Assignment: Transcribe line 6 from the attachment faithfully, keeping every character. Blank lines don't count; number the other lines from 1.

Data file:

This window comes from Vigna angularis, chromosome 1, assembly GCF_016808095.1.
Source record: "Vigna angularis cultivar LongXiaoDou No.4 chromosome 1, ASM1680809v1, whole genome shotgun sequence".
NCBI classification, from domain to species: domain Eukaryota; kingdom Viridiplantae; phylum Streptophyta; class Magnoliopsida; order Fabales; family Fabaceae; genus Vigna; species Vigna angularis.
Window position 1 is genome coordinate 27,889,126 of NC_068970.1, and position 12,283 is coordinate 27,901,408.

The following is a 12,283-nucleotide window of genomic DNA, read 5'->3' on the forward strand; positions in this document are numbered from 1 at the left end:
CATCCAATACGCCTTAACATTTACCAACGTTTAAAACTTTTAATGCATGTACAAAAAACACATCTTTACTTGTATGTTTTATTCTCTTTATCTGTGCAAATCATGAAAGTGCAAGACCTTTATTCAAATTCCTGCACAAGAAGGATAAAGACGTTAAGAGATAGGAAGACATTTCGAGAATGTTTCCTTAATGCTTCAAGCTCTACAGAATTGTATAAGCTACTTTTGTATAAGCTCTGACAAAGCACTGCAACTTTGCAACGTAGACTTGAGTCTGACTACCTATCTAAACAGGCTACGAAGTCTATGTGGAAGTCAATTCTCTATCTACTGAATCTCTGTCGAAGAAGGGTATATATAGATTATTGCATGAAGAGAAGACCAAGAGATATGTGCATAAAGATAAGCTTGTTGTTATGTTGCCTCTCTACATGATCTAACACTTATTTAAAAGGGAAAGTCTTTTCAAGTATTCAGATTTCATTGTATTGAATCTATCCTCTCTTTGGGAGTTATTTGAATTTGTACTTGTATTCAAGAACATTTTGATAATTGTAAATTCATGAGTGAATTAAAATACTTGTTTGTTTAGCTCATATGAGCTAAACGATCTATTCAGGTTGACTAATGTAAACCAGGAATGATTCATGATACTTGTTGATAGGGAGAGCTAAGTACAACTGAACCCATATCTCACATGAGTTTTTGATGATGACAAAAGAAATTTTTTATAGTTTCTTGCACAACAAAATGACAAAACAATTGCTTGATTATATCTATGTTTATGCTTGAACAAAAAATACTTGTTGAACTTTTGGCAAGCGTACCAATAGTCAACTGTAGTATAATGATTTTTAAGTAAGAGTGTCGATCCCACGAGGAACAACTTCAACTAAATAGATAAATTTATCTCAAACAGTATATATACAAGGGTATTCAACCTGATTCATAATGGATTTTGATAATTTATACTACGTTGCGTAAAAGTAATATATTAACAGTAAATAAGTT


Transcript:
CATCCAATACGCCTTAACATTTACCAACGTTTAAAACTTTTAATGCATGTACAAAAAACACATCTTTACTTGTATGTTTTATTCTCTTTATCTGTGCAAATCATGAAAGTGCAAGACCTTTATTCAAATTCCTGCACAAGAAGGATAAAGACGTTAAGAGATAGGAAGACATTTCGAGAATGTTTCCTTAATGCTTCAAGCTCTACAGAATTGTATAAGCTACTTTTGTATAAGCTCTGACAAAGCACTGCAACTTTGCAACGTAGACTTGAGTCTGACTACCTATCTAAACAGGCTACGAAGTCTATGTGGAAGTCAATTCTCTATCTACTGAATCTCTGTCGAAGAAGGGTATATATAGATTATTGCATGAAGAGAAGACCAAGAGATATGTGCATAAAGATAAGCTTGTTGTTATGTTGCCTCTCTACATGATCTAACACTTATTTAAAAGGGAAAGTCTTTTCAAGTATTCAGATTTCATTGTATTGAATCTATCCTCTCTTTGGGAGTTATTTGAATTTGTACTTGTATTCAAGAACATTTTGATAATTGTAAATTCATGAGTGAATTAAAATACTTGTTTGTTTAGCTCATATGAGCTAAACGATCTATTCAGGTTGACTAATGTAAACCAGGAATGATTCATGATACTTGTTGATAGGGAGAGCTAAGTACAACTGAACCCATATCTCACATGAGTTTTTGATGATGACAAAAGAAATTTTTTATAGTTTCTTGCACAACAAAATGACAAAACAATTGCTTGATTATATCTATGTTTATGCTTGAACAAAAAATACTTGTTGAACTTTTGGCAAGCGTACCAATAGTCAACTGTAGTATAATGATTTTTAAGTAAGAGTGTCGATCCCACGAGGAACAACTTCAACTAAATAGATAAATTTATCTCAAACAGTATATATACAAGGGTATTCAACCTGATTCATAATGGATTTTGATAATTTATACTACGTTGCGTAAAAGTAATATATTAACAGTAAATAAGTT